Inflation at the production level increased more than expected in April which could add to price pressures on consumers in the months ahead as the higher costs surface in retail stores.
The producer price index (PPI) jumped 0.5 percent after falling 0.1 percent in March and rising 0.3 percent and 0.5 percent in February and January, reported the Labor Department in Washington, D.C. on Thursday. Analysts in the Reuters survey had forecast a gain of 0.2 percent. Wholesale prices have risen sharply since touching -0.5 percent in September 2015.
The year over year gain in producer prices, also known as PPI Final Demand, surged to 2.5 percent in April from 2.3 percent in March, well ahead of the 2.2 percent expectation. It was the faster rate of increase in more than five years since 2.8 percent in February 2012. The 12 months moving average for headline PPI was 2.3 percent. It has climbed steadily after reaching -1.3 percent in December 2015 and is now the strongest since May 2012.
Core PPI inflation, excluding food and energy prices, was slightly more subdued in April, up 0.4 percent following a flat result in March and two 0.3 percent increases in January and February. Annual core PPI rose to 1.9 percent April, its highest in just over two years, from 1.6 percent in March, 1.5 percent in February and 1.2 percent in January. Core PPI has also jumped dramatically since bottoming at 0.2 percent in December 2015.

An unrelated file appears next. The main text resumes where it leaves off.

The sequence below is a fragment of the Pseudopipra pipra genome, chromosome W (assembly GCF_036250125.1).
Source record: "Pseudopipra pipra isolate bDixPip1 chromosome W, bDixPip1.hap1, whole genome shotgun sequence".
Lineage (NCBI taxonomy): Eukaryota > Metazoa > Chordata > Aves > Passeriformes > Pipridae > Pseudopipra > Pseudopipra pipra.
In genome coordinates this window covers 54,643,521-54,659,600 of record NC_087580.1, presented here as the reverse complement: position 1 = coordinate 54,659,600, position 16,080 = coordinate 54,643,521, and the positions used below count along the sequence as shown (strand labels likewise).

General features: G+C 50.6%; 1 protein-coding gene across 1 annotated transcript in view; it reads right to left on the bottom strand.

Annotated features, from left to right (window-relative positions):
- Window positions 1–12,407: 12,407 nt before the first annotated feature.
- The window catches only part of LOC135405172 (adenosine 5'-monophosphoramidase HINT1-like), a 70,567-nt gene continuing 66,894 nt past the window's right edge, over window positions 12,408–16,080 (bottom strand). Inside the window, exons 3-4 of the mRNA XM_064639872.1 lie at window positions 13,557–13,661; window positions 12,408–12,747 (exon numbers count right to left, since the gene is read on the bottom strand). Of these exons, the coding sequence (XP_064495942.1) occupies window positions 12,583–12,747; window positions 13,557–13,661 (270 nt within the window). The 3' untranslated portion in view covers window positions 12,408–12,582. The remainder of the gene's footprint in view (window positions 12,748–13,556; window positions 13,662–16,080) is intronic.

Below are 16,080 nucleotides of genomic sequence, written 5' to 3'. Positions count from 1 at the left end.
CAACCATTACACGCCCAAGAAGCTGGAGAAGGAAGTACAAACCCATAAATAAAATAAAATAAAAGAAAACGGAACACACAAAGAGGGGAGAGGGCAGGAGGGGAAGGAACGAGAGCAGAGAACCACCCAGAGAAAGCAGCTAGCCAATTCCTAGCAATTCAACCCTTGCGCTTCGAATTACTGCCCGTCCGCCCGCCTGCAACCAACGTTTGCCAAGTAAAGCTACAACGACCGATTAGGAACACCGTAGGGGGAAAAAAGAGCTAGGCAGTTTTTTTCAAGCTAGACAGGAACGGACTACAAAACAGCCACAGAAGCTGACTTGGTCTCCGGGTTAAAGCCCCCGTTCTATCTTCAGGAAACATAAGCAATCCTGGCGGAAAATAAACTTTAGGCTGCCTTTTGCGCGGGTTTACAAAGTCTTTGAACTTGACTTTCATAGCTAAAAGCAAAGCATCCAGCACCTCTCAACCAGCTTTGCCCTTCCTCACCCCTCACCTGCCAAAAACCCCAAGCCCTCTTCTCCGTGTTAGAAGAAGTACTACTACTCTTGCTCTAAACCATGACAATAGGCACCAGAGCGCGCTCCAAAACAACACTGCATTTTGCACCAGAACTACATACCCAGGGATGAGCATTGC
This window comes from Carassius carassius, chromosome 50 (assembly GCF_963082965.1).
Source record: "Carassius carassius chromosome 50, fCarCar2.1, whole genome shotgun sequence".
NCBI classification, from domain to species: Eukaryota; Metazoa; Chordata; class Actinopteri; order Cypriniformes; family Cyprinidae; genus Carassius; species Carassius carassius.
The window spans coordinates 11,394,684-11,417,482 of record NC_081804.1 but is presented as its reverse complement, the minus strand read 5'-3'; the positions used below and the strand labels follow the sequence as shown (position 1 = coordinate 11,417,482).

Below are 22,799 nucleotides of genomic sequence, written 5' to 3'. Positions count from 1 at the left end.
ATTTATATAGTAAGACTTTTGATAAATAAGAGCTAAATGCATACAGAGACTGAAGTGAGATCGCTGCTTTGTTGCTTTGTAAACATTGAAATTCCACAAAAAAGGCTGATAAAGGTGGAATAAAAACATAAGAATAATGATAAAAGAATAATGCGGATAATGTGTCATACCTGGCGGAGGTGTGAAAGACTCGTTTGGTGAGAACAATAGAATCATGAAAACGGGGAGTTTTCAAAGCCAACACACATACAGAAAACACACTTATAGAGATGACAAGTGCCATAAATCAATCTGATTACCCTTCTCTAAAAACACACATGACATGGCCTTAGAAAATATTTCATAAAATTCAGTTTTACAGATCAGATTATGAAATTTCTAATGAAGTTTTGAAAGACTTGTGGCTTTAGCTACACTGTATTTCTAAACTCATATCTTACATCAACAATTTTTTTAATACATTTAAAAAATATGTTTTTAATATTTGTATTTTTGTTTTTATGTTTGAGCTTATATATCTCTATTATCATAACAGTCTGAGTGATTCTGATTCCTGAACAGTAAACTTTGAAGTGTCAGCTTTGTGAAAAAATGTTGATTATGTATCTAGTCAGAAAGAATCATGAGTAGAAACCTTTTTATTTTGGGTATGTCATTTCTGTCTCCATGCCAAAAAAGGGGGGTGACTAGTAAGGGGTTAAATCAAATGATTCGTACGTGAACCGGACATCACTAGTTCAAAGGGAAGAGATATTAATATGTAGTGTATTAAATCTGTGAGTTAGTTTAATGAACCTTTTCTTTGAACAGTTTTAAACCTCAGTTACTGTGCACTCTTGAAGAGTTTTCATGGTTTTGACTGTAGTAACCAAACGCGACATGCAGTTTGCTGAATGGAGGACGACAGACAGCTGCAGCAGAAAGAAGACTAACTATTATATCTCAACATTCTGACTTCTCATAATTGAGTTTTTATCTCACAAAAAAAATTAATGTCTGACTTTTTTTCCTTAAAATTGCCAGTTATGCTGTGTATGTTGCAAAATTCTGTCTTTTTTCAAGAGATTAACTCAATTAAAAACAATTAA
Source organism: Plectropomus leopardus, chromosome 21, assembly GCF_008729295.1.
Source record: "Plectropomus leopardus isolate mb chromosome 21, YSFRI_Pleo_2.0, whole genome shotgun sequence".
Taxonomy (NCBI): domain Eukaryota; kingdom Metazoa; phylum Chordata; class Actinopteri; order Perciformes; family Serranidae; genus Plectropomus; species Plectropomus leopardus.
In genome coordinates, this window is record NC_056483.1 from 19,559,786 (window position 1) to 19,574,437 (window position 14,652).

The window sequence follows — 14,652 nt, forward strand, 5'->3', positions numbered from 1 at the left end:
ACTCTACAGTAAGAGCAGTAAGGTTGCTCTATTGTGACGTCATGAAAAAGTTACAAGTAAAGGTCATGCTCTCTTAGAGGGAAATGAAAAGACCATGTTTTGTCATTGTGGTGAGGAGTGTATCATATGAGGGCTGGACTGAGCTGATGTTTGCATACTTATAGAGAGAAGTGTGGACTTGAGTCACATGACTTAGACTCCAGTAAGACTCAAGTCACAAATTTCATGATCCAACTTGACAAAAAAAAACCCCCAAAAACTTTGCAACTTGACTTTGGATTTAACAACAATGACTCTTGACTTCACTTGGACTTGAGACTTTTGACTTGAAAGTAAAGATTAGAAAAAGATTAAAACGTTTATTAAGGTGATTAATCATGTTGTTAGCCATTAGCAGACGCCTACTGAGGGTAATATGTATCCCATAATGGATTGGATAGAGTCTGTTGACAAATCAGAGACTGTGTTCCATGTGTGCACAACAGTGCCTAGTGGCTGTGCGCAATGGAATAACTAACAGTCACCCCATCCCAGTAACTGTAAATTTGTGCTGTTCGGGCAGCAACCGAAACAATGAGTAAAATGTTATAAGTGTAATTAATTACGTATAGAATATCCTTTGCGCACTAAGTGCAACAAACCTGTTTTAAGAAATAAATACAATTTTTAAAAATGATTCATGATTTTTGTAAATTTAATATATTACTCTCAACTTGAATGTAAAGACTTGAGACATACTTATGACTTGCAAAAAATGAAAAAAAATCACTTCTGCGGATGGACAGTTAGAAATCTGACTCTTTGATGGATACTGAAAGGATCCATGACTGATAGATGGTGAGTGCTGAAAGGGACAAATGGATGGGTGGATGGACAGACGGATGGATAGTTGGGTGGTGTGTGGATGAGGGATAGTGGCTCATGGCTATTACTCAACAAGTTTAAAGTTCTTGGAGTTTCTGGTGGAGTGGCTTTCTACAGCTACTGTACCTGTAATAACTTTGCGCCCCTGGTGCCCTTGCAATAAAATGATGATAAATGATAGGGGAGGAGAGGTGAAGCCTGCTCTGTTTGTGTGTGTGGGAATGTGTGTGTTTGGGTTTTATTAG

Despite the sharp decline in energy prices in the latter part of April, West Texas Intermediate, the U.S. crude standard, fell 7.6 percent, from $53.40 on April 11th to $49.93 on the 28th, core producer prices rose almost as fast as headline prices, 0.4 percent vs 0.5 percent. This suggests that production price inflation may be more rooted than a transitory response to energy price gyrations.
Core CPI inflation has been at or above the Federal Reserve’s 2.0 percent target for 17 months. Headline CPI inflation, which includes the damping effect of recent energy prices, has been over target for four months.
The Fed's preferred measure of inflation, the core PCE price index, was at 1.6 percent in March, and has averaged 1.7 percent over the last twelve months. It has not touched 2.0 percent since April 2012.
Consumers whose spending accounts for about 70 percent of U.S. gross domestic product, are not able to choose their preferred inflation rate. They must count the actual inflation at the cash register, either CPI at 2.4 percent or PCE at 2.1 percent, against their wages. With annual average hourly earnings rising just 2.5 percent in the latest month, there are scare extra dollars in the household budget to boost U.S. economic growth.
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